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it stands to reason that strict rules-based
organisations will attract people with a
propensity towards procedures. People
with a tendency towards options and a
desire to express their creativity are unlikely
to thrive in such an environment and will
probably leave for pastures new. Similarly,
organisations offering safe and secure
employment packages will attract people
with ‘away from’ patterns. Future focused
people may not thrive in this environment
and will also move on.
So, as a culture becomes engrained
so do the unwritten rules that people
follow. In our experience promotion to
management and leadership positions is
often the result of exceptional performance
in a specialist role. Keen ambitious
accountants, IT professionals, HR specialists,
sales executives, marketing professionals
all excel in their specialisms and gain
promotion to management/leadership
ecent history is riddled with
examples of sheepish leadership.
Dare I mention sub-prime markets,
mortgages and the banks again? How
about the dot com fiasco where sheep-
like investors rushed to invest in anything
prefixed with an ‘e-’ or ending in ‘.com’?
Fear of loss, greed – whatever the cause,
human behaviour can change, and
guidelines and unwritten rules abandoned
in the sheep-like stampede.
Come closer to home for a moment.
What do we expect of our industry leaders?
What about the standard of leadership in
all those household names with which we
are so familiar? What about the standard
of leadership in your place of work? All
organisations develop cultures with some
written and mostly unwritten ‘rules’. Where
do these rules come from in the first place?
Meta-programs can play a large part in the
development of the culture. For example,
roles. But what to do next? Where do the
new management/leadership behaviours
The first port of call is invariably
senior leaders in the organisation. They
represent role models and it’s all too easy
to copy them but where did they get their
behaviours from? Their seniors and theirs
and theirs – the system is reminiscent of
Tom Brown’s school days where the older
pupils taught the younger ones.
Here are some examples of sheep-
like behaviour that we see in some
The organisation expects it
I have heard this many times from people
What do we
expect of our
By Pat Hutchinson
16 ] Winter 2012/2013 - RAPPORT
in varying scenarios – attending regular
meetings, conference calls, standard
formats for proposals, stifling sales
processes, dress code, over-compliance
with health and safety rules, directors’
privileges. When meta-modelled on
who has made these rules and how they
are enforced people can rarely come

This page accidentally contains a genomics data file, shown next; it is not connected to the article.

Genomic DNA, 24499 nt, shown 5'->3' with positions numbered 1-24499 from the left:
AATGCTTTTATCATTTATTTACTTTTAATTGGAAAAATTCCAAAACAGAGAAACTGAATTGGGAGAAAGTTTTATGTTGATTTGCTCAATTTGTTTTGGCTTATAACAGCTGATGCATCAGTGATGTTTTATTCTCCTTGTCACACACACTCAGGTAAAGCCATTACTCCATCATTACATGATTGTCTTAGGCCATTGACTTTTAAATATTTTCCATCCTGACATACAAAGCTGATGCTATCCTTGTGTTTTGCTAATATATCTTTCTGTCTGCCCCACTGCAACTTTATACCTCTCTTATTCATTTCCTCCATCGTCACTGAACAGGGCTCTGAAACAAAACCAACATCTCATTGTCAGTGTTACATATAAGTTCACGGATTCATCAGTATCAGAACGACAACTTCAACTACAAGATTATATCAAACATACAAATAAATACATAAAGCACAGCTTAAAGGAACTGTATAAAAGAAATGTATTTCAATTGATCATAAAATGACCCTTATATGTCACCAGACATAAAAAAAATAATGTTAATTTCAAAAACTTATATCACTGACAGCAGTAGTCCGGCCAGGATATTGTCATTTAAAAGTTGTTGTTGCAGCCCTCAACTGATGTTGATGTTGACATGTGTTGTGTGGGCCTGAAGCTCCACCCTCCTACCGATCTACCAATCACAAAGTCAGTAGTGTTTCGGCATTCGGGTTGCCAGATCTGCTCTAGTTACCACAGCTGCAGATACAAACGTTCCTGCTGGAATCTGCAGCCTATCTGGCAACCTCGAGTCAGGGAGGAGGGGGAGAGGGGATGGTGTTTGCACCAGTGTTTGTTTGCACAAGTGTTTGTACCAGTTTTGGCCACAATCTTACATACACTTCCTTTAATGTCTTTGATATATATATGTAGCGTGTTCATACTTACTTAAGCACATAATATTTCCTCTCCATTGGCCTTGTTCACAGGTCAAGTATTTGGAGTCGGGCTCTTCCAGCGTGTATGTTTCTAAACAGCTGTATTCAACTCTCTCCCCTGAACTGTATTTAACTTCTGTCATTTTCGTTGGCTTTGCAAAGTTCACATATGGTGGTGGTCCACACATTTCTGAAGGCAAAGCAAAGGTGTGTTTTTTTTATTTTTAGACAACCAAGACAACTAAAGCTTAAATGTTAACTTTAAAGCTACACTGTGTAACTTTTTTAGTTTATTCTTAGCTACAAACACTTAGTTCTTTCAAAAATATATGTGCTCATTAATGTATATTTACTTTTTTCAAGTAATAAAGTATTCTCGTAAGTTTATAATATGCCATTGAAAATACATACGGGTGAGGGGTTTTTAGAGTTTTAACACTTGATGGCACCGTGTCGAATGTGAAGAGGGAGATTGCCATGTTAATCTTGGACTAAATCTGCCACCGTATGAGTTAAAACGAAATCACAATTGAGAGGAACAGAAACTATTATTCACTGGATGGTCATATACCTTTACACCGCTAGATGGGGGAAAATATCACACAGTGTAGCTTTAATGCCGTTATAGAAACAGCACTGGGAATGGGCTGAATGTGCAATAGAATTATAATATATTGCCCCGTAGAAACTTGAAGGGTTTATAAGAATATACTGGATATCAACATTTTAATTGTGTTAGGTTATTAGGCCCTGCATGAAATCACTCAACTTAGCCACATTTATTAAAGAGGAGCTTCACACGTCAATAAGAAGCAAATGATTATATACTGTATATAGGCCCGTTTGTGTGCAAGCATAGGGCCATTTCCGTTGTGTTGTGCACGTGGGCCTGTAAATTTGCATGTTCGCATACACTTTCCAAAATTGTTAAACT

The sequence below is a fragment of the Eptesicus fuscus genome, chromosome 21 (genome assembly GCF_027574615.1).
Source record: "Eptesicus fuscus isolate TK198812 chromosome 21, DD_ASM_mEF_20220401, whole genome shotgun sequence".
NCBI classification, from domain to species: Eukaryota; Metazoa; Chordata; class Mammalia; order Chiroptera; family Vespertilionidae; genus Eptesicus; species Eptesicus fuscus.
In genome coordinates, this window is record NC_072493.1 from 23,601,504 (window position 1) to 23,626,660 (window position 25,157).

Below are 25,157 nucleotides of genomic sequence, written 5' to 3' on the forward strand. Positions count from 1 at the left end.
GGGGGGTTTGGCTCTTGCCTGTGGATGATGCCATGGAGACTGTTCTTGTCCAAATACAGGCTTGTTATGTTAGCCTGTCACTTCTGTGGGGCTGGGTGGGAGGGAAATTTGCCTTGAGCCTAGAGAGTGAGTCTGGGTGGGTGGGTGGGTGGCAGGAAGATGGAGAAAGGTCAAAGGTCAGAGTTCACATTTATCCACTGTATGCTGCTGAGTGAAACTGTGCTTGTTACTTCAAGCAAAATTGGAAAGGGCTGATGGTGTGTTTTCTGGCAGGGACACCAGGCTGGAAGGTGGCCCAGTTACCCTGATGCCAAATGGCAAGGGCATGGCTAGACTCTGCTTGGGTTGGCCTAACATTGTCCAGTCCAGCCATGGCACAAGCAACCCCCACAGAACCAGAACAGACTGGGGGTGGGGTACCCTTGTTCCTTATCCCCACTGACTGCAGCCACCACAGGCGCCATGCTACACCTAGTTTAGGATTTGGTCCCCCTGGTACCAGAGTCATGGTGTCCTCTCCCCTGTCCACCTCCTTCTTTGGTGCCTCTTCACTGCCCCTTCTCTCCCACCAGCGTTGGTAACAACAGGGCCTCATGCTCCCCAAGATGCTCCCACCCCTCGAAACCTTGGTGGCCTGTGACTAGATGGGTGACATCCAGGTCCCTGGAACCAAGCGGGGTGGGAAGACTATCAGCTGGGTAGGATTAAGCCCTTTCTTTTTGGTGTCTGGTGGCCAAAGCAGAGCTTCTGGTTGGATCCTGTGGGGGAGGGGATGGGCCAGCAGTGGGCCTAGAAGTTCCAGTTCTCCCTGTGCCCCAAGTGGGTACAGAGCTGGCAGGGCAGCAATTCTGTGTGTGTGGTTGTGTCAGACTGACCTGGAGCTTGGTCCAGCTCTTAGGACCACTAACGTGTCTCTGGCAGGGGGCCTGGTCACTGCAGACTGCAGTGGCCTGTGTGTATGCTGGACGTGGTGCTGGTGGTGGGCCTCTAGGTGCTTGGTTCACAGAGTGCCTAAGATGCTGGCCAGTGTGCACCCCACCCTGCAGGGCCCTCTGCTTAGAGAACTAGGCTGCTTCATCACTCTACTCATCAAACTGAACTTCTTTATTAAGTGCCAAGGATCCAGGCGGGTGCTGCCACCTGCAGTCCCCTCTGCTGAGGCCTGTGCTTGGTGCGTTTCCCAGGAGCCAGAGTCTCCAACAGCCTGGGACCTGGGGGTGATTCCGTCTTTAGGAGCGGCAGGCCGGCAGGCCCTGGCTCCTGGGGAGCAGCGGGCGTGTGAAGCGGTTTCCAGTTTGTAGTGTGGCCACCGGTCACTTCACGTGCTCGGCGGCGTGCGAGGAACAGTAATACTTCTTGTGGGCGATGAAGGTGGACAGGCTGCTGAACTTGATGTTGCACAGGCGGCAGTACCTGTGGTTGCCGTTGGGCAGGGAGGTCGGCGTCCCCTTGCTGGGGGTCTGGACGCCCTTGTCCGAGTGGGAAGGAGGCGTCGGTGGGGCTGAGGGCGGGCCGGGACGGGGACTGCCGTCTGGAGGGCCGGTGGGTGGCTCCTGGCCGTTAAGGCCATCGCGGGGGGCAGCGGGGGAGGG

up with an answer. It’s the result of
sheepish behaviour that nobody has ever
challenged. As an example, Ben told us he
never came up for air because there were
so many conference calls he had to attend
on a daily basis. Paul commented of the
same conference calls ‘yes, I never take part
in those – most are a waste of time.’
They expect us to produce a PowerPoint
This is a regular plea of people on our
presentation skills programmes which
when challenged offers little or no
foundation. It is often followed with
another belief of ‘the customer will think
I’m not prepared if I don’t use a PowerPoint
presentation’ or ‘I can’t possibly remember
everything without it’.
The word presentation has long been
synonymous with PowerPoint thanks to
excellent marketing by Bill Gates. Yes, of
course, it has a place if used correctly for
portraying images but not many people
have cottoned on to the reality that death
by PowerPoint is caused by trying to
engage the auditory channel twice – words
and numbers on the PowerPoint whilst
the presenter continues to speak. It’s like
trying to read the breaking news scrolling
across the TV screen whilst the newscaster
is speaking. The mind can only do one or
the other. Take into account that decision-
making is usually the result of a feeling
which has been suspended as the mind
struggles to contend with the auditory
overload and it is no wonder that people
leave presentations without making a
How many presentations are taking
place across the country right now which
will result in no action being taken because
of this one piece of sheepish behaviour?
How much time, money and effort could
be saved if people were simply more aware
and took the trouble to learn the skills?
We have a huge value around
It’s always encouraging to hear an
organisation express communication as
high on their list of values. Some have
taken a lot of time and effort to establish
their values and proudly display them on
walls and large boards throughout the
organisation as well as on their websites.
Unfortunately they often stop there and
fail to translate the values into behaviours.
What does communication actually
mean? Communicating with who? How
would it look inside and outside of the
with some written
organisation? Communicating in what
way? What would you expect to see
people doing if they are communicating
effectively? What are the expected results
of effective communication and how
are they measured? Is the measurement
For example, retail organisation X is
keen to communicate with its staff and
regularly sends directives from head office
to its many branches. They measure the
success of their communication on the
percentage of ‘ticks’ they receive indicating
that the directive has been completed. The
branches know this – no one appears to
check that the directive has actually been
PowerPoint is often used to ‘cascade’
messages throughout an organisation. In
the interests of continuity a presentation is
put together using PowerPoint slides and
‘cascaded’ throughout the organisation
with each presenter expected to deliver in
the exactly the same way. Unfortunately,
by the time it reaches the end of the line it
can often lose its meaning and becomes
a ‘must do’ for someone who hasn’t had
any input into the compilation of the
presentation. Down the line presenters are
often riddled with beliefs that they are not
allowed to alter the presentation and have